As is often the case with special-needs children, a few days turned into months. The entire family grew to love the special baby with no name. He certainly did not lack for stimulation and flourished in this loving and caring family environment.

A few months after he arrived, we made our first trip to China. What a joy to watch the interaction between our four grandkids and their new foster brother. All they had to do was walk into the room and he lit up.

“Hey there Buddy, want me to read you a book?”

“Sweet boy, do you want to play with your musical school bus? Of course you do. That’s your favorite toy!”

Yep, it took no time for him to win our hearts, too!

At nine months, he still weighed under ten pounds. His digestive system, due to months of malnutrition, barely functioned. His feedings, tedious and difficult, consumed much time in the beginning. Unable to have bowel movements on his own, an enema needed to be administered every other day.

After he turned two years old, the Chinese government made the decision to make him available for adoption; but after receiving a picture from the social worker of what appeared to be a cute, healthy baby, the government decided they wanted him back. Once they realized his physical and mental disabilities, they quickly changed their minds.

And to think, we thought the sole purpose of their move to China was for our son-in-law’s work. We were wrong. God knew long before their move  that this tiny, fragile baby, most likely abandoned on the street, would grow their family of six to seven. Trusting God to provide strength and wisdom to care for this boy, they said YES!

This “joy boy” makes us all smile. He turns five years old in August and still doesn’t talk or walk, but definitely, a lot whirls around in that brain. His atrophied muscles have improved greatly from regular physical therapy; a diet designed for his specific needs has healed his digestive system. Enemas are no longer necessary.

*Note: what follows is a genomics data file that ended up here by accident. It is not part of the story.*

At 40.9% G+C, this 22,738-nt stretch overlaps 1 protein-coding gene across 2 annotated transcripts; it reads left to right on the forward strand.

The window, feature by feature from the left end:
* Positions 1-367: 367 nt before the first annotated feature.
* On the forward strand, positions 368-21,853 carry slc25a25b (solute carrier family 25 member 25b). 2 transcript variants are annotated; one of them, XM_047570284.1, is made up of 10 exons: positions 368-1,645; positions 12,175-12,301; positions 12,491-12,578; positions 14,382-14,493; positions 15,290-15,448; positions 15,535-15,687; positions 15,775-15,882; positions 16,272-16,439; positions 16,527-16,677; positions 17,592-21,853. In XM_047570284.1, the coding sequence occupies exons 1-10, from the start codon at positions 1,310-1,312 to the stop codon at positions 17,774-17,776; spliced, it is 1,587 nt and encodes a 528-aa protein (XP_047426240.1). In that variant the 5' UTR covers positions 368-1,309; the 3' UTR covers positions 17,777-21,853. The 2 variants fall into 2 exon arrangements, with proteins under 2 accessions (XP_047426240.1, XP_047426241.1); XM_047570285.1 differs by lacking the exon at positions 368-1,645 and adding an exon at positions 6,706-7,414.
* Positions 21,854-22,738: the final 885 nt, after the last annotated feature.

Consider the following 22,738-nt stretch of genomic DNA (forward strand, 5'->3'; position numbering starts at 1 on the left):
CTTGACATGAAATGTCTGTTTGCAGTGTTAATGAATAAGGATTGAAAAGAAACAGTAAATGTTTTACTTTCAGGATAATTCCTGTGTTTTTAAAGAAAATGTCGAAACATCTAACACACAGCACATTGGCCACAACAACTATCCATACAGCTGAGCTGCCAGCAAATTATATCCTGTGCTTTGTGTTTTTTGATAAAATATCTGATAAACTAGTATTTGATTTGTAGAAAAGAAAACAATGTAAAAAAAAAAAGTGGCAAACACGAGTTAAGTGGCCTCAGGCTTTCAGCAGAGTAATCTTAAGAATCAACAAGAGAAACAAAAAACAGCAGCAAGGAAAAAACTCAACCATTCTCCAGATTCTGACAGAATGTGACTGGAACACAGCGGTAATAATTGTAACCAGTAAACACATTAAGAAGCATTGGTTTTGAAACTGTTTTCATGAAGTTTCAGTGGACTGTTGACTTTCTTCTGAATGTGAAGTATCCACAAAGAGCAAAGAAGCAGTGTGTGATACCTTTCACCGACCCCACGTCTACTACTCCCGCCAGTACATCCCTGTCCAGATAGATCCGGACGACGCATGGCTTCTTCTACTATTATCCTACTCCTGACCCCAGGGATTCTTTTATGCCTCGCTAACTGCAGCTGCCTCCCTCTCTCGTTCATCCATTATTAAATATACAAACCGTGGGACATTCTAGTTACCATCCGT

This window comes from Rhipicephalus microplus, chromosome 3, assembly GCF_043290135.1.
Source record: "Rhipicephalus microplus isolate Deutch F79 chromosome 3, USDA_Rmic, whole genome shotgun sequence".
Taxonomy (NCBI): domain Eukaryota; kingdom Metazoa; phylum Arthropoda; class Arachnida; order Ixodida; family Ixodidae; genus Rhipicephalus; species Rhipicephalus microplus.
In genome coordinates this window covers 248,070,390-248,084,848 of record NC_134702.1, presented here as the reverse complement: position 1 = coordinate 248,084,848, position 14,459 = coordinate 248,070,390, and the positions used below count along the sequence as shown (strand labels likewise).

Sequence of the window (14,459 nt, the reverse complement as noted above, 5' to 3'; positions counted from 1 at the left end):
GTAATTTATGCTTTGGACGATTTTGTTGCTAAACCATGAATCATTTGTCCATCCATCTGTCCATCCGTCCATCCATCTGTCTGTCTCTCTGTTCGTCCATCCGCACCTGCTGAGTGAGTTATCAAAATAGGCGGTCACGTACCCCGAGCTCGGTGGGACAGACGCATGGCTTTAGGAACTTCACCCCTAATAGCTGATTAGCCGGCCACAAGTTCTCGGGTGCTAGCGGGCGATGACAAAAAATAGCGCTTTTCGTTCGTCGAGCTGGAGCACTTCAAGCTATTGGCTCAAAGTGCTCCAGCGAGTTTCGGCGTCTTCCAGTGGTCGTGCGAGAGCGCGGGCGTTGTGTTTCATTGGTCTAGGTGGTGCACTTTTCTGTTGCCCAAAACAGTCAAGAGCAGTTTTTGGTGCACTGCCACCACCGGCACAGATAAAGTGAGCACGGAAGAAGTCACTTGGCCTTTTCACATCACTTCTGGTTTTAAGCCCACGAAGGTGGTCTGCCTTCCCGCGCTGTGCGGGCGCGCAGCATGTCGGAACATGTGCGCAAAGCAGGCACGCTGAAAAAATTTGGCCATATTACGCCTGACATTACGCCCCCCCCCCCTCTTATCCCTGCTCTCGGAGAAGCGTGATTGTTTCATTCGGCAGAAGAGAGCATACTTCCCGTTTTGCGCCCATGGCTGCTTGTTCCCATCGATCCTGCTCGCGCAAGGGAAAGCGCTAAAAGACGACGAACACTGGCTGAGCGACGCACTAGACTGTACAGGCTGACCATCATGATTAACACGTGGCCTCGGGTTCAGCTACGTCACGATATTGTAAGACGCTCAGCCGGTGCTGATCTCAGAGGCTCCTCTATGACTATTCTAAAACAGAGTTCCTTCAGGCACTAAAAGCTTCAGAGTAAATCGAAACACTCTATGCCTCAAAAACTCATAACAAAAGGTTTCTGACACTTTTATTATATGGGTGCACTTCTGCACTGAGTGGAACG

He loves music, reading books, and watching Baby Einstein. Also he is crazy in love with his family.

He insists on feeding himself. Even though he’s unable to vocalize it, I am quite sure what he is thinking.

I  do it all by myself!

After a meal, the kitchen appears to have been host to an ugly, middle school cafeteria food fight!

The baby without a name is now known as Hudson Taylor Turk, named for one of the first missionaries to China. His family affectionately refer to him as “Our Little Huddy Buddy.”

Hudson underwent major surgery in November 2016 to fix his dislocated hips. Not even a full body cast for six weeks robbed him of his sunny disposition. The doctors agree that with increased muscle strength his chances of walking are possible.  We are confident that one day soon he will prove those doctors right!

I believe the song, “Oceans,” by Hillsong says it all:

 Spirit lead me where my trust is without borders
Let me walk upon the waters
Wherever You would call me
Take me deeper than my feet could ever wander
And my faith will be made stronger
In the presence of my Savior                                                                                     

Our twelfth grandchild’s physical and mental capacity remain unknown, but the joy and delight he has brought our family more than offset the challenges. He may be a special-needs child, but he is just simply “SPECIAL” to us.

Regardless of what lies ahead, I have no doubt that his parents will continue to allow the Spirit to lead as they trust without borders.